So then I checked out the 1 Corinthians 6:1-11 usage of “judge” and it was the same thing! Krinō!

    So why then did Jesus tell us not to judge and then Paul exhort the Corinthians for not being able to judge those within their own community?? Weird, right? Or even John 7:24, Jesus Himself exhorts those at the temple courts and calls them to “make a right judgment.” (krinō again)

    So I went back to Matthew and read the whole passage. It appears as if He is exhorting those who attempt to judge when they are more blinded than those whom they are passing judgment on. Jesus goes on to say that FIRST we have to attentive to our own sin before we can hold others accountable for their own.

    So my answer to Jeromy’s question (the roundabout way) is that only God knows for sure who has the ability to judge RIGHTLY.

    Reply

  4. Jeromy
    Jan 08, 2008 @ 17:16:14

    By the way Nicole, my new post (http://mendingshift.wordpress.com/2008/01/08/jesus-was-a-heretic/)is not at all in reaction to this post. I have been thinking about this idea and post for a while and was planning on posting it today before I read yours. Just an FYI.

    Reply

  5. Nicole
    Jan 09, 2008 @ 12:03:18

    Do you think there still are false teachers? Do you think we are to look out for them?

    Reply

  6. raquelamisto
    Jan 09, 2008 @ 13:06:34

    I think that yes, there are wolves out there. They’ll use money, politics, persuasion, and/or the name of Jesus to get their personal agenda across. Actions speak louder than words and I think that it is important to watch before we listen.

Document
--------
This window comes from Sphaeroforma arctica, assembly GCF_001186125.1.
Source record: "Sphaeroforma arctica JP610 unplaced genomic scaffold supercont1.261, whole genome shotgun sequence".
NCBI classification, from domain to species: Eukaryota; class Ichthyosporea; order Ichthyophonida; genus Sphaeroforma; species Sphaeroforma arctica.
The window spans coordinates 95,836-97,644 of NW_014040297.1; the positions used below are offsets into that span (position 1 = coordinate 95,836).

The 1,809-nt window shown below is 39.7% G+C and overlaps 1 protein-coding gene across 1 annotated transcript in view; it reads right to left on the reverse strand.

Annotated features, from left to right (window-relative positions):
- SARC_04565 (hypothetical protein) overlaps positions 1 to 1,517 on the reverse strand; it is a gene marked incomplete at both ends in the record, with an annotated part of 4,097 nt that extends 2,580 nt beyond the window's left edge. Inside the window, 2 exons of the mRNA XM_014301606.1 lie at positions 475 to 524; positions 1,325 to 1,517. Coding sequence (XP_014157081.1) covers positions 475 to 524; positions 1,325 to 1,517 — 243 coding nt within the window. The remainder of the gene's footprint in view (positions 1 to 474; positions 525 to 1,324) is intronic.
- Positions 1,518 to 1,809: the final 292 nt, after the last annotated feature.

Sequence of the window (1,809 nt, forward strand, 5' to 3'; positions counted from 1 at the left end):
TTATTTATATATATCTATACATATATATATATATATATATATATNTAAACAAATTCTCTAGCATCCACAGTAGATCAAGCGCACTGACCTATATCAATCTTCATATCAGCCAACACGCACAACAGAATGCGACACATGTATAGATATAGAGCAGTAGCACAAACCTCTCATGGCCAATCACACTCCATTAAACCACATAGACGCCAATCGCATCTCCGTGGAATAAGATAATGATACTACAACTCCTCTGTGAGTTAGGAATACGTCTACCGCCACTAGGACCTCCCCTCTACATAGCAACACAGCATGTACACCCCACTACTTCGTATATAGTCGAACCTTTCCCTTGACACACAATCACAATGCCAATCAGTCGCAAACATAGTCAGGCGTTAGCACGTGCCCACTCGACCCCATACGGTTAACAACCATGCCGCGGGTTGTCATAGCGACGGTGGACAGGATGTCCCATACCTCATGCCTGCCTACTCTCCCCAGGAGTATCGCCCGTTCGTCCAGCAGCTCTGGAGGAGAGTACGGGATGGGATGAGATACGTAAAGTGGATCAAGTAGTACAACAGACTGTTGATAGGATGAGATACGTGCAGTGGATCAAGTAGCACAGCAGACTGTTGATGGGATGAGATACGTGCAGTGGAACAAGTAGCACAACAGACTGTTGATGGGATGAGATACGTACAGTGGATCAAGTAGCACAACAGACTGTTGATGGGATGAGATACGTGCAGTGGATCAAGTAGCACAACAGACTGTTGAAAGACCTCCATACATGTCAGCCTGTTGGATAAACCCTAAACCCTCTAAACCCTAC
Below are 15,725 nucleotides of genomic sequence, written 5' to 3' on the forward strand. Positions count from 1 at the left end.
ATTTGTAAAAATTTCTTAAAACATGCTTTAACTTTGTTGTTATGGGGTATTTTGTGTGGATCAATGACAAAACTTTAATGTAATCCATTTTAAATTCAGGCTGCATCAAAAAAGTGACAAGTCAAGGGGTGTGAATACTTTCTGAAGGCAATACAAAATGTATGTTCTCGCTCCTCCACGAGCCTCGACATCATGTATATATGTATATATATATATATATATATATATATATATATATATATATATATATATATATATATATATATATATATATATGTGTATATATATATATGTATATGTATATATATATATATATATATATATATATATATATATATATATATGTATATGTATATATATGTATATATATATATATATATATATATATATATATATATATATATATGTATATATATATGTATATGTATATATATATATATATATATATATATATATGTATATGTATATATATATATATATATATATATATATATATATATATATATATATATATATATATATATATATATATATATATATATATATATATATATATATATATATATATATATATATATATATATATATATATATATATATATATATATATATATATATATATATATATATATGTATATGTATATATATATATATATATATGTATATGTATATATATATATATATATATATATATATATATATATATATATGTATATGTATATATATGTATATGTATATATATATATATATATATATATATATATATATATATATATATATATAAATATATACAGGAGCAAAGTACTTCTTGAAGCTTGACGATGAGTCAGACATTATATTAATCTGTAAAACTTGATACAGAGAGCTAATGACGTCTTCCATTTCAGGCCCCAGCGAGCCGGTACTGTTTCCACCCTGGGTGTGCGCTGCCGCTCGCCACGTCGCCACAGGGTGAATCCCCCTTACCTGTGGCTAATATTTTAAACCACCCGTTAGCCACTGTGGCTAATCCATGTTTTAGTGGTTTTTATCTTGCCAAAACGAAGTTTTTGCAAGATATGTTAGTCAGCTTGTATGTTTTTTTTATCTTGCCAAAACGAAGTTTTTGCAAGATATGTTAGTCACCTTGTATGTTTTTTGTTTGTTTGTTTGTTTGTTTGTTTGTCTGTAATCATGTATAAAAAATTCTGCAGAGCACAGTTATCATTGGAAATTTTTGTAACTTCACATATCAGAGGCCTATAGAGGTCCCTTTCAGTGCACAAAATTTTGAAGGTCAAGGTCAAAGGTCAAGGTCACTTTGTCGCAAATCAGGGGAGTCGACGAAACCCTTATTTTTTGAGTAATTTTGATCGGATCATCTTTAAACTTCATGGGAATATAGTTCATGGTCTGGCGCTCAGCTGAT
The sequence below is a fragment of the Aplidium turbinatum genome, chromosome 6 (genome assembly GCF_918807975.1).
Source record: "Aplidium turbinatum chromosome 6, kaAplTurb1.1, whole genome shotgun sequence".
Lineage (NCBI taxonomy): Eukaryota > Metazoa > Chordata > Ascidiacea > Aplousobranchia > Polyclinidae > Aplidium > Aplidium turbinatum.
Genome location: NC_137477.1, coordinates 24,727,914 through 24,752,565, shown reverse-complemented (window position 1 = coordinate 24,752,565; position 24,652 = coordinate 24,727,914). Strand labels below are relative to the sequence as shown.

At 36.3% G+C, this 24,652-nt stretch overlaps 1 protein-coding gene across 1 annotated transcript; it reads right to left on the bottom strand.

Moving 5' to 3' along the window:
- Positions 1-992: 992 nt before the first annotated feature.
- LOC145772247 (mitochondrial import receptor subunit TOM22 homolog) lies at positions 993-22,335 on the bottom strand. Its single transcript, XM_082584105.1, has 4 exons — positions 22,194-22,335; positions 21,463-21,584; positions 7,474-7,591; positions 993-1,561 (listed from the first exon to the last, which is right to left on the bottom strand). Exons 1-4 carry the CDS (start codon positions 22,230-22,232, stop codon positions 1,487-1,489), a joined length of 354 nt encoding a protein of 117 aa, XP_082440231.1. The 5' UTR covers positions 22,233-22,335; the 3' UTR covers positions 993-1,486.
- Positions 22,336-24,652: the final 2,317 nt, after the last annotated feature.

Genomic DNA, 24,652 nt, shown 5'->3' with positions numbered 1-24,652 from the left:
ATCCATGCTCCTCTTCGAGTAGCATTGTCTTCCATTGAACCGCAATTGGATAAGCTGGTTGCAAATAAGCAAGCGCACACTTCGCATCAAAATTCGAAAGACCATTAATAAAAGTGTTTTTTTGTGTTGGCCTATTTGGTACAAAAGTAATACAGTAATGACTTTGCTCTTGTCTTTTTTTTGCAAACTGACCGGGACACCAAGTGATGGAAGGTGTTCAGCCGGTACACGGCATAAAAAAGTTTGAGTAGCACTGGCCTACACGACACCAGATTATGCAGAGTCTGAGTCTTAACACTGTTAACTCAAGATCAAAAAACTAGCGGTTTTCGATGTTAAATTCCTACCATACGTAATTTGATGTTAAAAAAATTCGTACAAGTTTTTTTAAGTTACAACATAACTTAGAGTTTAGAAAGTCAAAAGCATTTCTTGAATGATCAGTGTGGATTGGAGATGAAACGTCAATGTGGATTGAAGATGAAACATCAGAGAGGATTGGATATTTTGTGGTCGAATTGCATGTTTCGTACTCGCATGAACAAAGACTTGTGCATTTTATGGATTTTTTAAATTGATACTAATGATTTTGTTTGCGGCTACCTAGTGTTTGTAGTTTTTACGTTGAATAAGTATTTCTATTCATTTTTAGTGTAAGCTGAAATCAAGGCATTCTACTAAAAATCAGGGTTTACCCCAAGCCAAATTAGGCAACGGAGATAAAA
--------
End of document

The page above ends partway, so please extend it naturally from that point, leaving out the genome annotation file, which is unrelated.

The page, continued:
Reply

  7. Laurel Esser
    Jan 09, 2008 @ 16:06:58

    I think there is a big difference between judging someone and questioning their teachings. I know a lot of people really get upset when you use the word heretic, but a heretic according to Webster’s is someone who dissents from an accepted belief or doctrine.

    So if we agree that the accepted belief or doctrine would be the doctrine of Christ based on the Word of God (the Bible, which I suppose we could go in more detail to) then anytime anyone says anything about God that is not based on Scripture or contradictory to the Bible, then I have no problem calling them a heretic. And I don’t think that questioning what someone is teaching to be judging them, I believe that questioning someone’s teachings is necessary and is very scriptural.